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Microsoft Pri0

Welcome to Microsoft Pri0: That's Microspeak for top priority, and that's the news and observations you'll find here from Seattle Times technology reporter Matt Day.

March 20, 2008 at 11:35 AM

Survey: Microsoft’s corporate brand declining steadily since 2003

A survey of U.S. corporate brand recognition and favor shows Microsoft on a five-year skid, even as it ranks highly on other such lists.

Stamford, Conn.,-based CoreBrand just released the latest results from its survey of U.S. business leaders, showing Microsoft fell from 38th in 2006 to 59th last year, just behind Fruit of the Loom among U.S.-based corporate (as opposed to product) brands.

Google ranked 195th, Apple was 118th and IBM came in 18th. While the comparison with other companies is interesting (top 100 listed in this PDF), the data behind Microsoft’s ranking is even more so.

First, a bit of background on CoreBrand’s methodology:

CEO Jim Gregory said the company conducts telephone surveys with business leaders — defined as VP-level execs and above — at the top 20 percent of U.S. companies. It conducts thousands of interviews a year to gain insight into 1,200 U.S. companies in 49 industries. It’s been doing it this way since 1990, Gregory said.

Survey respondents are asked to rate their familiarity with a series of companies. Respondents who are sufficiently familiar with a given company are then asked to rate its overall reputation; their perception of its management; and investment potential. About 400 respondents rate each company.

CoreBrand uses that data to create familiarity and favorability scores, which are combined to establish a single “Brand Power” score of one to 100, Gregory said. Companies are ranked on CoreBrand’s list by this score.

Microsoft hit its peak in Brand Power at 81 in 1996 — the year after people lined up at midnight for Windows 95 — and drifted down to the 76-77 range from 1997 through about 2003, he said. “Brand Power that high is quite strong.”

From 2000 to 2003, the company’s rating for perception of management increased. Recall that current CEO Steve Ballmer took over from Chairman Bill Gates in January 2000.

But beginning in 2003, the company’s Brand Power ranking started a decline that has continued through 2007. Its score declined from 76 in 2004 to 69 last year.

“It’s not so much an issue of familiarity because they still are nearly universally known, but their favorability is what is dropping off,” Gregory said. “… We see a trend here that is really disturbing for a company that is as strong as Microsoft and such an important corporation.”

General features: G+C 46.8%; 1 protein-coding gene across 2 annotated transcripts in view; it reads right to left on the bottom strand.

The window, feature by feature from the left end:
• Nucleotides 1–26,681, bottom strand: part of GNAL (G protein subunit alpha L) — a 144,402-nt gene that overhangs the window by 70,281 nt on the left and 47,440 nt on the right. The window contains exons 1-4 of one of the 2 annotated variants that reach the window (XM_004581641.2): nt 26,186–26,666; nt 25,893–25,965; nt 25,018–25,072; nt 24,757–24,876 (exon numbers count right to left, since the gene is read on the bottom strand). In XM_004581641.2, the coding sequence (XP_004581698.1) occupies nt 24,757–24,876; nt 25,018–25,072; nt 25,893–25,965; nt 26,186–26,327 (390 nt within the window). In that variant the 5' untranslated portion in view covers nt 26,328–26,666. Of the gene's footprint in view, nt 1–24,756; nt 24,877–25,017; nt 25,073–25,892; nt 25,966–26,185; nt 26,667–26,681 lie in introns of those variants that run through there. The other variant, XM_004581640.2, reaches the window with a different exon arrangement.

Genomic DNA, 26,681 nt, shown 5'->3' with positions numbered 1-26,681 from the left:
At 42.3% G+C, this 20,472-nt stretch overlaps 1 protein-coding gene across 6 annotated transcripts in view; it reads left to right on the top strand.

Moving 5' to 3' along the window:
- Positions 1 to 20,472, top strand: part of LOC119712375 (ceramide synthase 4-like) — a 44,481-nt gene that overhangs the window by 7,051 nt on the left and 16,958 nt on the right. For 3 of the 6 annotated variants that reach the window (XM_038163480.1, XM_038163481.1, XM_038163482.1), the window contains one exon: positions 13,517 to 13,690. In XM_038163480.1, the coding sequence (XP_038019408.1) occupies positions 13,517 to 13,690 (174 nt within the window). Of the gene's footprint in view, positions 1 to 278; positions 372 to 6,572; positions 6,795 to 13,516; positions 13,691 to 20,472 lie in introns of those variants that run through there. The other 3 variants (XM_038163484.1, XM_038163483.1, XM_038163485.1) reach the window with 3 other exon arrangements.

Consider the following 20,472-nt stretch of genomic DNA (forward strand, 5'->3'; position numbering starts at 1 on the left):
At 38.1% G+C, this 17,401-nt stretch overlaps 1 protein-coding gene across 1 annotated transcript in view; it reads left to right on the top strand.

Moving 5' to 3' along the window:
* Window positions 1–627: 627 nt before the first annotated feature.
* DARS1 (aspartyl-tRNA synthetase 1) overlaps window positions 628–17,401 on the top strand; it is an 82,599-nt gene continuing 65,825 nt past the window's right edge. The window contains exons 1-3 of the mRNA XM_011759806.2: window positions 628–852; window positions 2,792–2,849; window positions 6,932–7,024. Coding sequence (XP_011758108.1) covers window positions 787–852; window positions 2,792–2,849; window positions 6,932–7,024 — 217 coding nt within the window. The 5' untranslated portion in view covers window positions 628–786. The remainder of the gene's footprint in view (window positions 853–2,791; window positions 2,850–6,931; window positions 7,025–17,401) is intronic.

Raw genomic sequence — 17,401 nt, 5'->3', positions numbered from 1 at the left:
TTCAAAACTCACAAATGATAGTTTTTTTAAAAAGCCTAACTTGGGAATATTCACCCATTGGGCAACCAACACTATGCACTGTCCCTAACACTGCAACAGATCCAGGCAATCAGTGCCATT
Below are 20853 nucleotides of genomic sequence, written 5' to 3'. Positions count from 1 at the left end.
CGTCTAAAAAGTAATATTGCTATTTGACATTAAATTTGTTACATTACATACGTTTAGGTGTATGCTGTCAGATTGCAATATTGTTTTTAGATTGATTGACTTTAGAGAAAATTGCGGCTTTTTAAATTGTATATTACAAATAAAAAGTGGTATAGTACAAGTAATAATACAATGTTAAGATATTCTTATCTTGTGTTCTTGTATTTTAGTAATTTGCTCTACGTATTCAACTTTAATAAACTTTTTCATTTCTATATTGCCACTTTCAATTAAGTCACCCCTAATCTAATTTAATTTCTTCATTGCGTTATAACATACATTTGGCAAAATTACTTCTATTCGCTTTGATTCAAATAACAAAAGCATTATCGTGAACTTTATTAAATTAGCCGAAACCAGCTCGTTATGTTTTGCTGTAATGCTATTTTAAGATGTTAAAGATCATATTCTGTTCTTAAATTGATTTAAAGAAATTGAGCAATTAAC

Gregory’s data doesn’t indicate what specifically is behind the decline in Microsoft’s brand. He suggested in a press release that Apple’s “I’m a Mac” campaign had something to do with it, but that by itself wouldn’t account for the longer-term trend. Some other possibilities we discussed include a hangover from Microsoft’s antitrust battles, security lapses in Windows XP and the delays and underwhelming response to Windows Vista. Feel free to add your perceptions of Microsoft’s brand and what might be behind CoreBrand’s numbers in the comments.

Asked about CoreBrand’s analysis, a Microsoft spokeswoman pointed to three recent corporate branding surveys that rank Microsoft in the top 10.

Microsoft ranked first in a public vote of 3,265 consumers in the U.K.

Microsoft was second in an Interbrand and BusinessWeek list that evaluated a company’s global brand “on the basis of how much it is likely to earn for the company in the future.” They used analysts’ projections, company financial documents, and Interbrand’s “own qualitative and quantitative analysis to arrive at a net present value of those earnings.”

In a Breakaway Brands survey measuring growth in brand strength from 2003 to 2006, Microsoft ranked 10th. This one started with brand strength based on surveys of 9,000 consumers and tracked the change over time. It also added data on a brand’s financial contribution to each company’s market value. See coverage from Fortune, which ascribed Microsoft’s improvement to consumer-friendly products including the Xbox, the work of the Bill & Melinda Gates Foundation and a general softening of the company’s image.

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